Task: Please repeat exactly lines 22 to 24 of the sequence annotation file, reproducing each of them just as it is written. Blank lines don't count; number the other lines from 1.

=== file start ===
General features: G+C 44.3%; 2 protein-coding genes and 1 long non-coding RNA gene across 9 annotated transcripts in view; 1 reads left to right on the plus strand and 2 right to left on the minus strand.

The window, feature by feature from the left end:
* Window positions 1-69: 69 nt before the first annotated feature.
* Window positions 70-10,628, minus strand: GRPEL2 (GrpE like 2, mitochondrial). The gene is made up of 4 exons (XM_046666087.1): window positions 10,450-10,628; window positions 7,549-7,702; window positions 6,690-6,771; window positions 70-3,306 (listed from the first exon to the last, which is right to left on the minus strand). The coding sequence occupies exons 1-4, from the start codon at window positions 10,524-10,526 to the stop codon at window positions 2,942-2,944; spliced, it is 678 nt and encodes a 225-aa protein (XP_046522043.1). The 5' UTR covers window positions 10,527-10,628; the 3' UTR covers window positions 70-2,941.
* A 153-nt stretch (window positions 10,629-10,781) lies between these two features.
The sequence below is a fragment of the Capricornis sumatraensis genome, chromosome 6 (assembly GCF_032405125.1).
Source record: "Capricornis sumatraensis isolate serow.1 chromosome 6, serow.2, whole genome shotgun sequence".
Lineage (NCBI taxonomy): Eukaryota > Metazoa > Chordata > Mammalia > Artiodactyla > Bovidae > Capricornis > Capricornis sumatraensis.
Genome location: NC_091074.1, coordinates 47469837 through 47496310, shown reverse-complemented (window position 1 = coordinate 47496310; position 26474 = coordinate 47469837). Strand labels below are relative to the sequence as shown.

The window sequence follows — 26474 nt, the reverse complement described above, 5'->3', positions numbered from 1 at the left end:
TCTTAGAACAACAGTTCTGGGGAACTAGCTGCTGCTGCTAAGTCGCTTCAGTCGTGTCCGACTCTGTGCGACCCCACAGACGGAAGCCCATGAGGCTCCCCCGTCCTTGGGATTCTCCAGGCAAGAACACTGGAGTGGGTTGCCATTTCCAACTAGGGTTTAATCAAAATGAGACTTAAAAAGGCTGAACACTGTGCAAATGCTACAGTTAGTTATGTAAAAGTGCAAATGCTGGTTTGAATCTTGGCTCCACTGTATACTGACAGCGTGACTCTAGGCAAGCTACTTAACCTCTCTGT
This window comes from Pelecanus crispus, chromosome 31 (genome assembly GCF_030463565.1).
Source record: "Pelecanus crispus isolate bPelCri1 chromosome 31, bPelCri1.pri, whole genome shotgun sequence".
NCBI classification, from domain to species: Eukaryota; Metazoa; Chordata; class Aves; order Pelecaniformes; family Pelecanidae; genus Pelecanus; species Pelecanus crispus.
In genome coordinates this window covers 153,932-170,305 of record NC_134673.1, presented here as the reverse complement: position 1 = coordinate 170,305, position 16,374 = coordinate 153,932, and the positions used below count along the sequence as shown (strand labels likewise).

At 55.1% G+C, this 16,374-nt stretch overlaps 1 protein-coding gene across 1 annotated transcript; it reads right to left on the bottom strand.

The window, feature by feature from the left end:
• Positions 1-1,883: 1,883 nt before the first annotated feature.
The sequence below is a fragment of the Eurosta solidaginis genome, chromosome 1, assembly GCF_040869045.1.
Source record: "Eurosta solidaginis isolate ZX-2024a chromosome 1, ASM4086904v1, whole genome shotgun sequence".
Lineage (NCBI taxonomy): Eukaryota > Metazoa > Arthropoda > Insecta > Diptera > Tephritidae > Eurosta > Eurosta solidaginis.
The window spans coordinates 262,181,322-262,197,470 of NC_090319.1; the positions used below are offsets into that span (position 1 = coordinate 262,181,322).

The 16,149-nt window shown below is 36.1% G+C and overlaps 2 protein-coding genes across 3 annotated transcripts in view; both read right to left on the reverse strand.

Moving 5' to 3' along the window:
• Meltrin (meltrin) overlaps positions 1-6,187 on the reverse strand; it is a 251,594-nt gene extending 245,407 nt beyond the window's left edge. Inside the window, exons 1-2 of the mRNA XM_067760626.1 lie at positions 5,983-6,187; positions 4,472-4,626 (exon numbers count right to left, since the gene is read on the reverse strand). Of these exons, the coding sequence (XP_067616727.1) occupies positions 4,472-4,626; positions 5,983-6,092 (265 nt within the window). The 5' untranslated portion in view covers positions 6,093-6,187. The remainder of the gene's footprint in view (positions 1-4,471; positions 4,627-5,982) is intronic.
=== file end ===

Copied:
The window spans coordinates 262,181,322-262,197,470 of NC_090319.1; the positions used below are offsets into that span (position 1 = coordinate 262,181,322).

The 16,149-nt window shown below is 36.1% G+C and overlaps 2 protein-coding genes across 3 annotated transcripts in view; both read right to left on the reverse strand.

Moving 5' to 3' along the window: